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I am in a situation where my project requires the use of a slip ring so wires can freely rotate. I will be limited to the number of wires that can run through it, which is a total of 12.

I have a USB 3.0 device that I want to connect through the slip ring using USB-A 3.1 and USB-C breakouts on each end. I don't need to have the redundant row/reversible plug option so I will only be working with one row (A1-A12). The device I am connecting will only be using a 3.0 port, never 2.0. Through some reading, I found that the D pins shown below exist for USB 2.0 compatibility:

USB C Connections

It seems that they are only there to transfer data if the plug is connected to a USB 2.0 port. Can I safely omit the USB 2.0 pins in this situation? Doing so would free up two wires on the slip ring which are important for connecting another device.

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    \$\begingroup\$ Slip rings are unlikely to work at the high speeds of the super-speed pins. \$\endgroup\$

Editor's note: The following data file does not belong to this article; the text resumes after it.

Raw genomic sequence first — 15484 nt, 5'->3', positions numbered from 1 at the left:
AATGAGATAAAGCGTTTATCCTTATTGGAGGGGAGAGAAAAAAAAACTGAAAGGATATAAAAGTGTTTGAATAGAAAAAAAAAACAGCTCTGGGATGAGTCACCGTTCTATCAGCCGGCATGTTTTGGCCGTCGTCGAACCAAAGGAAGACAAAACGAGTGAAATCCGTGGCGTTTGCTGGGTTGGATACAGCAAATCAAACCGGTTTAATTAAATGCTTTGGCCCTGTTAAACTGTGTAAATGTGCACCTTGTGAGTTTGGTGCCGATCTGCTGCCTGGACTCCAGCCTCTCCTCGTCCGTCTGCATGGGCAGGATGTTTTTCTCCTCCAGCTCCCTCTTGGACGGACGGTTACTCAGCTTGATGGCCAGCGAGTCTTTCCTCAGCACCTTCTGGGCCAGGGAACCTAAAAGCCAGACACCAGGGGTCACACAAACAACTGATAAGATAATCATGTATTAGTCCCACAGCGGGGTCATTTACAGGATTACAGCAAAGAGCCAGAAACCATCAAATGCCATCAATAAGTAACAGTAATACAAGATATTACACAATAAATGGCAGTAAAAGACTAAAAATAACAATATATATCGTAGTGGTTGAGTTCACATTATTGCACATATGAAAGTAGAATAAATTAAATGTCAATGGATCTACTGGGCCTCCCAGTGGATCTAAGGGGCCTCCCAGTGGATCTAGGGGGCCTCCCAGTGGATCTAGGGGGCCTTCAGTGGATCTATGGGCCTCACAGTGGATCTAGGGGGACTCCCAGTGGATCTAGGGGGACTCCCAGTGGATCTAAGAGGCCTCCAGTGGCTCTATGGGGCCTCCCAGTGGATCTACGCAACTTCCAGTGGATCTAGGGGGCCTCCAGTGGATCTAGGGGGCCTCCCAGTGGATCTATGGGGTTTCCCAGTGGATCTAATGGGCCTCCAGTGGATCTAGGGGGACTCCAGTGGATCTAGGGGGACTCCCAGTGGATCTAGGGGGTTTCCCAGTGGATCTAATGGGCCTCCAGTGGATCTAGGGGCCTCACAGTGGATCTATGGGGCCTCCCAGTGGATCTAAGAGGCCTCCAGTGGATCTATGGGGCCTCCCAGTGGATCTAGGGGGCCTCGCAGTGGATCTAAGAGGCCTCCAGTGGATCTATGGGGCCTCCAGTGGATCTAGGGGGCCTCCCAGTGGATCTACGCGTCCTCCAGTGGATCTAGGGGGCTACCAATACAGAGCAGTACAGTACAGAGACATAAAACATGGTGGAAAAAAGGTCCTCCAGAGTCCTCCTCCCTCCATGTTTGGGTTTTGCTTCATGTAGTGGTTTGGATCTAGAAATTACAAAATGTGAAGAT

– nanofarad
    Sep 2, 2020 at 3:55
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    \$\begingroup\$ electronics.stackexchange.com/questions/297031/… \$\endgroup\$
    – Jeroen3
    Sep 2, 2020 at 9:01
  • \$\begingroup\$ Why does this site get so many questions of people trying to abuse USB connectors? If you cannot connect all wires needed for reversing the plug, use another connector, e.g. a Type A Super Speed connector or a custom plug altogether. \$\endgroup\$
    – Codo
    Sep 2, 2020 at 13:49
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    \$\begingroup\$ Why do you believe that the slip ring is capable of differentially transmitting 2.5-5 Ghz signals? If not, your arrangement might be useless. \$\endgroup\$ Sep 3, 2020 at 2:48
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    \$\begingroup\$ And you don't need 12 wires, 6 is enough. Maybe two more grounds. \$\endgroup\$ Sep 3, 2020 at 2:56

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If you do not want to support BC1.2 and high speed 480Mbps, you can ignore differential pairs of USB 2.0.

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